All of us experience anxiety at different times in our lives. Anxiety is a common emotion and part of a repertoire of emotions such as joy, sadness and anger. We experience all these emotions at varying levels on a day to day basis. The extent of each emotion experienced on any particular day is dependent on our circumstances at home, work and other factors.


So when does Anxiety become a problem? When to seek help?

Anxiety becomes a problem when we are overwhelmed with daily life, worry excessively over trivial matters, become easily irritable or annoyed, unable to relax and have difficulties with sleep.

There are several other symptoms that indicate clinical anxiety, however the above symptoms are most commonly experienced. There are several types of anxiety disorders such as Generalized Anxiety Disorder, Social Phobia, Specific Phobia , Post Traumatic Stress Disorder and Obsessive Compulsive Disorder.

Anxiety Disorders are one of the most common medical conditions. In Adolescents, about 30% of them meet clinical criteria for Anxiety, and, in Adults 1 in 4 people meet criteria for an Anxiety Disorder in their lifetime. Given this high prevalence, what prevents people from seeking help?

The stigma of having ‘mental illness’ is still very prevalent, in spite of the tremendous advances made in diagnosing and treating psychiatric disorders such as Anxiety, Depression, OCD, Autism and other conditions. We have a huge body of literature on the etiology of these conditions. Valid diagnostic assessments and treatments that work have been developed.

Regardless of the advances made in Neuroscience, pharmacological treatments and empirically validated therapies, people still feel a sense of shame about seeking help for psychiatric disorders. Many feel they have failed themselves and their families as they experience debilitating symptoms of anxiety and/or depression. They do not realize that this feeling of failure/shame/guilt is itself a symptom that needs intervention.

I have patients come in and say they do not know what depression is, and who were told by their counselor or family member to seek help for their problems. Many of them are quite successful in their careers and have families. This makes it harder for people to think they may have an Anxiety Disorder or Depression. For many, clinical Anxiety/Depression makes it harder to be successful at work, school, in social settings and in relationships.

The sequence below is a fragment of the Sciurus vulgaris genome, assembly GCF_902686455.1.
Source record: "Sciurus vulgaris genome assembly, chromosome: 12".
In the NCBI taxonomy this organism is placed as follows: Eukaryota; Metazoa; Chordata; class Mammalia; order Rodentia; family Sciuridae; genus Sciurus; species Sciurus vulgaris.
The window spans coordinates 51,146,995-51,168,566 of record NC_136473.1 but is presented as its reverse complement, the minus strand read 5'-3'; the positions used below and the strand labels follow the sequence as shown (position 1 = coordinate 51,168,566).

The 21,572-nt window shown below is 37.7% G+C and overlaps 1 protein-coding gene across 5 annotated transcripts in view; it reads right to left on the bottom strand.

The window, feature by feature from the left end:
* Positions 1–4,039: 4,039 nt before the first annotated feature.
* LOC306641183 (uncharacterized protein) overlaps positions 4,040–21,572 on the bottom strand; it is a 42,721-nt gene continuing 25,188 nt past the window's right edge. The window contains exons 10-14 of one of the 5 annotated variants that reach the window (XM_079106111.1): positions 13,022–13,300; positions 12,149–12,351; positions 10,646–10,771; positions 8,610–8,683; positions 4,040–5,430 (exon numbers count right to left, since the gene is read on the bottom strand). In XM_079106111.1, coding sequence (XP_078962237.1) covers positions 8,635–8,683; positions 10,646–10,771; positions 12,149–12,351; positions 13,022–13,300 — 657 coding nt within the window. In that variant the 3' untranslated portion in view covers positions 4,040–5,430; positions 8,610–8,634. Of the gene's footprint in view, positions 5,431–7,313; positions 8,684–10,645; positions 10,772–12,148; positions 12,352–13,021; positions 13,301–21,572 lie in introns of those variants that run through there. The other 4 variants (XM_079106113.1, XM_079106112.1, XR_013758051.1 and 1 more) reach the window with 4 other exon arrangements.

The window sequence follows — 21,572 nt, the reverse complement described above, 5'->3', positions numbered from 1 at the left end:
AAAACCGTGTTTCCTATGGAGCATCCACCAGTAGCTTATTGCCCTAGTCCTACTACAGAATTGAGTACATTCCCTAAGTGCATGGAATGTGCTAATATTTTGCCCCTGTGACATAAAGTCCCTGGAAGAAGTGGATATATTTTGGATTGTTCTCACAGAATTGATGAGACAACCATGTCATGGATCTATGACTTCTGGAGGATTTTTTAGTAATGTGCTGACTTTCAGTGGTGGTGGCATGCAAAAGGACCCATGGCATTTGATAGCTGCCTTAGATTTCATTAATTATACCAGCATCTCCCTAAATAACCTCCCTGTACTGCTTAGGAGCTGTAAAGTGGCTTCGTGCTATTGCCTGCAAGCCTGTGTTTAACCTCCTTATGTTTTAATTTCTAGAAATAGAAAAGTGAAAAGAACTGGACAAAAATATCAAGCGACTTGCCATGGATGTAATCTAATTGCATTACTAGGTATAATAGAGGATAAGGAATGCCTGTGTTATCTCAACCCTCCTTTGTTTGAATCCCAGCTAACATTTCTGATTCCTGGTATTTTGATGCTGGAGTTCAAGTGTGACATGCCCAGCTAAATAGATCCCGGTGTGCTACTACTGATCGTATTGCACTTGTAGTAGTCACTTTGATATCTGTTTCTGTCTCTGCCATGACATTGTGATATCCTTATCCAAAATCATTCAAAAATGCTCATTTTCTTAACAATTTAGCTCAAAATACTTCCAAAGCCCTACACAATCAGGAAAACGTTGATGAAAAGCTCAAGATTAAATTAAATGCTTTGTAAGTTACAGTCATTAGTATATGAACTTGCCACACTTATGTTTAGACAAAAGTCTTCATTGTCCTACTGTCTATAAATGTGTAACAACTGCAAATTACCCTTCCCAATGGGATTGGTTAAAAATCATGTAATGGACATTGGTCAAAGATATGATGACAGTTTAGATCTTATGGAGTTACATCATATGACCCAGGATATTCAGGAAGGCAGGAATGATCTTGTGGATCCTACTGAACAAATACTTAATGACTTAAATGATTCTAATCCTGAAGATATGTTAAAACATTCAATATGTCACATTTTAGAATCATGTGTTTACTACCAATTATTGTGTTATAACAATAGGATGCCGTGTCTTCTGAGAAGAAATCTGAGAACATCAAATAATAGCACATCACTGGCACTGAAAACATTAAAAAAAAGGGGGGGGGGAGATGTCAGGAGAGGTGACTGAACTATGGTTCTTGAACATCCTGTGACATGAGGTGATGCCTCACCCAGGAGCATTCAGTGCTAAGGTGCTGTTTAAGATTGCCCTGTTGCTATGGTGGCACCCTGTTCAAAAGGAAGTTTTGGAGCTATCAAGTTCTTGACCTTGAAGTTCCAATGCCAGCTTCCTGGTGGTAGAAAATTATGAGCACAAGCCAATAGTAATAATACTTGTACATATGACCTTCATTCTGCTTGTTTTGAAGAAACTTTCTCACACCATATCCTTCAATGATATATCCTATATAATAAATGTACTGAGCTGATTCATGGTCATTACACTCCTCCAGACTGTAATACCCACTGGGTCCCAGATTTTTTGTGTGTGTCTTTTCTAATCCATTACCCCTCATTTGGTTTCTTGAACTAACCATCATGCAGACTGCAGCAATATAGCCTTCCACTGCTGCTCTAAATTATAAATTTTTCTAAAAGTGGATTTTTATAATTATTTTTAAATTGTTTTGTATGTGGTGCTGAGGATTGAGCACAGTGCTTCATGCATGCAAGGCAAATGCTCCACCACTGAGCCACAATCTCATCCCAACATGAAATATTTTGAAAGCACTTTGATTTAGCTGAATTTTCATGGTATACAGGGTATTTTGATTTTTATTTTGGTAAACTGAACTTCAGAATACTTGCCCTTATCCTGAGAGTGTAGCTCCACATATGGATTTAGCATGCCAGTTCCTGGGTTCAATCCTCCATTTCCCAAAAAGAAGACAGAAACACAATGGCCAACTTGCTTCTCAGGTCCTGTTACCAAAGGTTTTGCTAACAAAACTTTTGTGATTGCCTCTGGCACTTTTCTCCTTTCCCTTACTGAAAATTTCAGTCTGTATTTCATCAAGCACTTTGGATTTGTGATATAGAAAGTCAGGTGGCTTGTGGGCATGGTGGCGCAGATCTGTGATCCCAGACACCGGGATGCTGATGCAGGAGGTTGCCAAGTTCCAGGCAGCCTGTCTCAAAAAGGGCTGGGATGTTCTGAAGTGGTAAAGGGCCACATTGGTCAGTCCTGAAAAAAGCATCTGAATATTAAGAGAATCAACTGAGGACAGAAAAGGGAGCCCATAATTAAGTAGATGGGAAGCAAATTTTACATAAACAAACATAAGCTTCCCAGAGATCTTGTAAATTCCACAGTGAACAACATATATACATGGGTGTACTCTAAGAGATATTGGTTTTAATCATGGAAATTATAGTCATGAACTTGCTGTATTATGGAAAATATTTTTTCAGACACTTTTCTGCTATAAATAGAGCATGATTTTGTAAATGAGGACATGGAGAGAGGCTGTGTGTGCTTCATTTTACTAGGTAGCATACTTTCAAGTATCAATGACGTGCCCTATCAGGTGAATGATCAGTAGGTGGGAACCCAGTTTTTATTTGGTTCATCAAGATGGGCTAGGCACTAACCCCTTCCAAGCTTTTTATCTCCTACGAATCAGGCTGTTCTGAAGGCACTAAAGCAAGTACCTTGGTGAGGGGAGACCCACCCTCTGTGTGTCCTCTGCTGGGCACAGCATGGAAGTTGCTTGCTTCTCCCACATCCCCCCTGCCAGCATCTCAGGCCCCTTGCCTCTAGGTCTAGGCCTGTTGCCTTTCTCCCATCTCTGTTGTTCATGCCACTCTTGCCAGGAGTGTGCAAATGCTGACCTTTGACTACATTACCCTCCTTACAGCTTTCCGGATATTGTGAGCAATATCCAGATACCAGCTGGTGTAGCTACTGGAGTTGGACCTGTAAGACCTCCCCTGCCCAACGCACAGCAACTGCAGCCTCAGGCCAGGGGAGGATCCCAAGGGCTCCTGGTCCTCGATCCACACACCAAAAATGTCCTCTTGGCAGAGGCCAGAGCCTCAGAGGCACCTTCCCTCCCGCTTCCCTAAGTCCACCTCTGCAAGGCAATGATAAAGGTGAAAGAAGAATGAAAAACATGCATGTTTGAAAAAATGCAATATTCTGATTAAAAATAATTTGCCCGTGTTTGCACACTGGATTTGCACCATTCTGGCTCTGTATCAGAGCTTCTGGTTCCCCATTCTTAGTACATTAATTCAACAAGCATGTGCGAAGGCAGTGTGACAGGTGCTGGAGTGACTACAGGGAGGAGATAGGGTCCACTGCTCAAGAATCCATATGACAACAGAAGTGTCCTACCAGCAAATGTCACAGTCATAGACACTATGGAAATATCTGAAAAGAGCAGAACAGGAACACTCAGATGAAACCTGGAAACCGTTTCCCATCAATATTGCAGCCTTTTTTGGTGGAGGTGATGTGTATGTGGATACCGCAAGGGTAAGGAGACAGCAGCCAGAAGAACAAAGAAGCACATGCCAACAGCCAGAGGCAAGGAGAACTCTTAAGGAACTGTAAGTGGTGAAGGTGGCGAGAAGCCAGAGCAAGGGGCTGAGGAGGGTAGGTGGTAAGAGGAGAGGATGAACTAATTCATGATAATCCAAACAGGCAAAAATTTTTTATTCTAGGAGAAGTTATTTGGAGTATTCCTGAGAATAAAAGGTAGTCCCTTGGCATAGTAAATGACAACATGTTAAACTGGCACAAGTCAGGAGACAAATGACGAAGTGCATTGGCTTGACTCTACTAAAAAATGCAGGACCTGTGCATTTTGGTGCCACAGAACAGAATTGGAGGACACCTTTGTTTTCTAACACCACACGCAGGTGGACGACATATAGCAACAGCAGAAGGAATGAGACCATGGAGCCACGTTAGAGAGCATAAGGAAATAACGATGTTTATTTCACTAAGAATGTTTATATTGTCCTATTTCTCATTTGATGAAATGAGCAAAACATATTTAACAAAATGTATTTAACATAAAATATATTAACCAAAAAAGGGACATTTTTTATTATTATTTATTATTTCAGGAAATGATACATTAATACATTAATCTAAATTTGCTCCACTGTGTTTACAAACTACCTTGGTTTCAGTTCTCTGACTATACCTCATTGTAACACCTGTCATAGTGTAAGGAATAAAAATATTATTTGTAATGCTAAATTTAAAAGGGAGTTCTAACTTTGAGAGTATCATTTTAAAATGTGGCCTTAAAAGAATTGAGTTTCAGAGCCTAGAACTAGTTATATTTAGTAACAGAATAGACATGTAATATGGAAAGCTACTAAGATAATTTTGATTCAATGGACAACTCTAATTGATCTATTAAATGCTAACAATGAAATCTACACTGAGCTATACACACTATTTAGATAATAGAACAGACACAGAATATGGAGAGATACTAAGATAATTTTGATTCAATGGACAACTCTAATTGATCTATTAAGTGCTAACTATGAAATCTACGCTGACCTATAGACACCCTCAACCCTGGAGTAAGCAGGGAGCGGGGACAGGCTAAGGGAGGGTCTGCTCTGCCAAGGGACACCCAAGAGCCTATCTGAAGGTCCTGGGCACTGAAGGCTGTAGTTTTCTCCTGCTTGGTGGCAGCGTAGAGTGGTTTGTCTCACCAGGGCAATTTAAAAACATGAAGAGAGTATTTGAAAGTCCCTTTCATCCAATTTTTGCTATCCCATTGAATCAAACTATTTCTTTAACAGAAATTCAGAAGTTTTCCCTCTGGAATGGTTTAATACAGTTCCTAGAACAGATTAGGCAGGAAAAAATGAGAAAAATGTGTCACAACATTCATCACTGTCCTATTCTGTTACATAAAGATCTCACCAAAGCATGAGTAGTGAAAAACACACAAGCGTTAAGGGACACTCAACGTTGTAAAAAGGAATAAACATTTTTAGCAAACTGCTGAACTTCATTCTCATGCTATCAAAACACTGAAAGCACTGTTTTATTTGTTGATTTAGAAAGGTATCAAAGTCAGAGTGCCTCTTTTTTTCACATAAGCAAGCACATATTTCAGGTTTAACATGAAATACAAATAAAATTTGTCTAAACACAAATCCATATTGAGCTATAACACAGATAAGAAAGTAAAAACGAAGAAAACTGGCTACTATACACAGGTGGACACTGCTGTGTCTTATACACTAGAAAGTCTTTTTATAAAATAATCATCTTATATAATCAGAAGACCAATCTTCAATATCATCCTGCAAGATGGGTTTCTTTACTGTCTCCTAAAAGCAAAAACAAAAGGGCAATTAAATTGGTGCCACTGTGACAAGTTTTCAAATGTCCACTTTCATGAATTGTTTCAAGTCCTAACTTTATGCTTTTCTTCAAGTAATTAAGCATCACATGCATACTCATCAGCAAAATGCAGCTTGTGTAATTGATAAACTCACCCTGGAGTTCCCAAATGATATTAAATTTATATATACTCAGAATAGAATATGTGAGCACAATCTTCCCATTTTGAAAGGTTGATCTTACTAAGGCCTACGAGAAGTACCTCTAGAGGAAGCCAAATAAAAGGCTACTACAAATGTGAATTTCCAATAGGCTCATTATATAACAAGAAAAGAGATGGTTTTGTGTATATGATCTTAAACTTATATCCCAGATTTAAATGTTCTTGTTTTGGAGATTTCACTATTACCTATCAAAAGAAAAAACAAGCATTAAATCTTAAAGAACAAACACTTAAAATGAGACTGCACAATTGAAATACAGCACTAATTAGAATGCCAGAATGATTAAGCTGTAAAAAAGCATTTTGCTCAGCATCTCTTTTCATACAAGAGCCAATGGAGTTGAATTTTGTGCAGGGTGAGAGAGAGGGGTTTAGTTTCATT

What causes Anxiety?

What causes anxiety? Anxiety is a heritable condition, meaning if someone in the family has an Anxiety Disorder, there are high chances that their children and grandchildren will inherit those genes. This is called genetic predisposition to a condition. Other risk factors include medical illnesses, workplace stress, school stress, relationship issues, financial stress and history of abuse ( verbal, physical, sexual).

The onset of symptoms of clinical anxiety is gradual and builds to a point where a person finds it difficult to function, may have frequent meltdowns (in public or private), not enjoying life as they used to, less interest in activities and generally trudging through life. A serious symptom of severe anxiety and depression is the occurrence of suicidal thoughts. Again, many feel this is a failing on their part and do not realize that feeling suicidal or wishing they were dead is a symptom of severe Anxiety/Depression. Most often, depression accompanies Anxiety and one needs to be assessed for both conditions and treatment planned accordingly.

Anxiety and depression, if left untreated, can lead to serious consequences that include failed relationships, loss of employment/productivity, divorce and poor health overall. Most psychiatric disorders including Anxiety and Depression start before age 14, and most often continue into adulthood if not treated.

Mild anxiety and depression symptoms can be treated by counseling. There are several modalities of therapy such as Cognitive Behavioral Therapy and Interpersonal Therapy. With moderate to severe anxiety, medications such as SSRIs are beneficial to reduce anxiety symptoms. The best treatment regimen is a combination of medication and therapy by a trained professional and close monitoring. It is important to continue treatment until most symptoms are resolved and quality of life has improved.